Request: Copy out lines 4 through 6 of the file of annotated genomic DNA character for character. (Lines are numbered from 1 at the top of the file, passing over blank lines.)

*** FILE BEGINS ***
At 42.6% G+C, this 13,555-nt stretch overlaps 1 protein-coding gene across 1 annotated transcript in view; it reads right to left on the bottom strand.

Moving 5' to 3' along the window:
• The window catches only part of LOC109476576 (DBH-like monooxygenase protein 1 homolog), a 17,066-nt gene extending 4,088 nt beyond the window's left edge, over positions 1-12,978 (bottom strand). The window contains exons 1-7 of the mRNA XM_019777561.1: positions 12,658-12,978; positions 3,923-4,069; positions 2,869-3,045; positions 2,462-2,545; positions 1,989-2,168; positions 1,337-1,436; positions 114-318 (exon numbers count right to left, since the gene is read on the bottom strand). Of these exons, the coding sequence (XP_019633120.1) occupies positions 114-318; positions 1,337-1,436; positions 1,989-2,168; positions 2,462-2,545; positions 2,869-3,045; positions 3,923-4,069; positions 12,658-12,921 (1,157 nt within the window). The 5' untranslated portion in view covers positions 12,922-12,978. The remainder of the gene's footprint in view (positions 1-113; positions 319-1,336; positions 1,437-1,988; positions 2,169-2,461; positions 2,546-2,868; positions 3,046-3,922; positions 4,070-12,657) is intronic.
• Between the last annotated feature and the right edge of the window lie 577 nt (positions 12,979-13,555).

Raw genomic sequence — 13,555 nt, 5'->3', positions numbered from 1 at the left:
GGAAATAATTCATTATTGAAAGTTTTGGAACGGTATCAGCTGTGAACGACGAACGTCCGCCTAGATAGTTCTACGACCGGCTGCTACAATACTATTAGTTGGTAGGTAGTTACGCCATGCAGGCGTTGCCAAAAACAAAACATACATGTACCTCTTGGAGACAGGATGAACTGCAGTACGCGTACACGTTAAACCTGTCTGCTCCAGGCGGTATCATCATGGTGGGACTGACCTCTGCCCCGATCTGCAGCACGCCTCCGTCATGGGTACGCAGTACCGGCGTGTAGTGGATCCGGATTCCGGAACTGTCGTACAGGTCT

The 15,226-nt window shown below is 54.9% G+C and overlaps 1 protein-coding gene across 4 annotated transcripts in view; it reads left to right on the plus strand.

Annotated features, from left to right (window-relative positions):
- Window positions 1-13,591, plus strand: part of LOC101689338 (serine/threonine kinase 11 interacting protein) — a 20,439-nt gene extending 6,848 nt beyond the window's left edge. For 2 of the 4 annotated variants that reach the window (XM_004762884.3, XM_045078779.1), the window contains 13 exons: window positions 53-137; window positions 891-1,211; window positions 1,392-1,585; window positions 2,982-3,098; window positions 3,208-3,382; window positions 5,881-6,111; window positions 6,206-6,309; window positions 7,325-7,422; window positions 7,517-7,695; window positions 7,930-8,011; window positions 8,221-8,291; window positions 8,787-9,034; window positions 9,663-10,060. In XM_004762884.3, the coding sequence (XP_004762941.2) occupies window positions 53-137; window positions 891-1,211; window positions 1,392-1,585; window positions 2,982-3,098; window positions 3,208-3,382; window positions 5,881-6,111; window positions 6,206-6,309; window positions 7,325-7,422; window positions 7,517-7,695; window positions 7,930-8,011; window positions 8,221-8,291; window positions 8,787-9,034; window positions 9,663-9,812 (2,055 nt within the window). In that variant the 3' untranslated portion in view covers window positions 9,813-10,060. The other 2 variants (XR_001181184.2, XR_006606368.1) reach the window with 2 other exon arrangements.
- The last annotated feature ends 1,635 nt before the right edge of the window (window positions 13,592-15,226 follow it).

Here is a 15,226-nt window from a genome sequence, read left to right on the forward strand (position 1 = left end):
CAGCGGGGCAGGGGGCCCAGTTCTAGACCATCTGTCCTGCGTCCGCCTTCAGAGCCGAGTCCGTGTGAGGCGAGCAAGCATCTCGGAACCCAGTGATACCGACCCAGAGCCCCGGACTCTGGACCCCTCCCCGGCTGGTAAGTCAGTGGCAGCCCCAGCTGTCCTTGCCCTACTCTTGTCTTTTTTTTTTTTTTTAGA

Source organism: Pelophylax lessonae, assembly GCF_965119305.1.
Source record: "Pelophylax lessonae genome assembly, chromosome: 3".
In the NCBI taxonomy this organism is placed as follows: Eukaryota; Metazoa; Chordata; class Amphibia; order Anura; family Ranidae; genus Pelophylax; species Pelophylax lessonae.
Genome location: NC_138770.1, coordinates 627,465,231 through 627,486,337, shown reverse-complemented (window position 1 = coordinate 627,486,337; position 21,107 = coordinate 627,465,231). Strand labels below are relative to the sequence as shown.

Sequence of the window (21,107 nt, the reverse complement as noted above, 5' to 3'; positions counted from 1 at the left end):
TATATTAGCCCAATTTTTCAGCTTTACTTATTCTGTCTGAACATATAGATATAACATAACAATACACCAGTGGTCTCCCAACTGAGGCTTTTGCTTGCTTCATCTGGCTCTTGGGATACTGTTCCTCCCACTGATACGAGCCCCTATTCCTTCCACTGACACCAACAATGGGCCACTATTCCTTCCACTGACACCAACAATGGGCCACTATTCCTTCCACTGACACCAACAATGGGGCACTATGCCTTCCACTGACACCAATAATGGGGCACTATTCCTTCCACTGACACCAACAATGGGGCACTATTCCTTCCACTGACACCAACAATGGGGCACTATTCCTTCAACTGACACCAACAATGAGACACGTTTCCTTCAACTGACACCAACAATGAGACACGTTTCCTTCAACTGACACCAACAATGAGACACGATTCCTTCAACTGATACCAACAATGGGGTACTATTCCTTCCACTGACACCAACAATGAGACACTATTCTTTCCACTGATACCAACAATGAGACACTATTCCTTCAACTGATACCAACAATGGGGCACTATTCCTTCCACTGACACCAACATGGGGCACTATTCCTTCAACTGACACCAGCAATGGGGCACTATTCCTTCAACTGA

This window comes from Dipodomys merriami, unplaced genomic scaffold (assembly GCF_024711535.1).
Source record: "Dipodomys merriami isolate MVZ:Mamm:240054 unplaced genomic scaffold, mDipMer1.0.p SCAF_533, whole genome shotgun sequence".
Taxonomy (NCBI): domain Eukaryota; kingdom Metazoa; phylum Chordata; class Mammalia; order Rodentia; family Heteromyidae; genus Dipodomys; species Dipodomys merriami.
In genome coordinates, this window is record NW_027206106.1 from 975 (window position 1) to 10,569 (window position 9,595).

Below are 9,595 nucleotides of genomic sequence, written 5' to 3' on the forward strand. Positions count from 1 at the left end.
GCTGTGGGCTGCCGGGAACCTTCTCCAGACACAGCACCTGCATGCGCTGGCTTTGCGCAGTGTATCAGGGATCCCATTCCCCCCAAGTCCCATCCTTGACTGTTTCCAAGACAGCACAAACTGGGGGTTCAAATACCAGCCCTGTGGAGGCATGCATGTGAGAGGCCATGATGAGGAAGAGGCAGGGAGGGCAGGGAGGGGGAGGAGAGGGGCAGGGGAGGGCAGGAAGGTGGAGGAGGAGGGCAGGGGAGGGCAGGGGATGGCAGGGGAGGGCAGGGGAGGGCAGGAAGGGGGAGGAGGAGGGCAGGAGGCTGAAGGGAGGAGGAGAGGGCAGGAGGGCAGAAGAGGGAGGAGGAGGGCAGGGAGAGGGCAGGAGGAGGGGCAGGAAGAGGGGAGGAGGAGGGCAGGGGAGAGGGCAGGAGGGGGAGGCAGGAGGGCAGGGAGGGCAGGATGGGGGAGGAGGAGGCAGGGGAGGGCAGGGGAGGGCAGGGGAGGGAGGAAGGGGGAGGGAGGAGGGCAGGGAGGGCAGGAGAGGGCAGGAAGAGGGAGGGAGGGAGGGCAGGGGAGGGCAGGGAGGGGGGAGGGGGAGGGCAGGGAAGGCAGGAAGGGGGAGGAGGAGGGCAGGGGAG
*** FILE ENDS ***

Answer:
• Between the last annotated feature and the right edge of the window lie 577 nt (positions 12,979-13,555).

Raw genomic sequence — 13,555 nt, 5'->3', positions numbered from 1 at the left:
GGAAATAATTCATTATTGAAAGTTTTGGAACGGTATCAGCTGTGAACGACGAACGTCCGCCTAGATAGTTCTACGACCGGCTGCTACAATACTATTAGTTGGTAGGTAGTTACGCCATGCAGGCGTTGCCAAAAACAAAACATACATGTACCTCTTGGAGACAGGATGAACTGCAGTACGCGTACACGTTAAACCTGTCTGCTCCAGGCGGTATCATCATGGTGGGACTGACCTCTGCCCCGATCTGCAGCACGCCTCCGTCATGGGTACGCAGTACCGGCGTGTAGTGGATCCGGATTCCGGAACTGTCGTACAGGTCT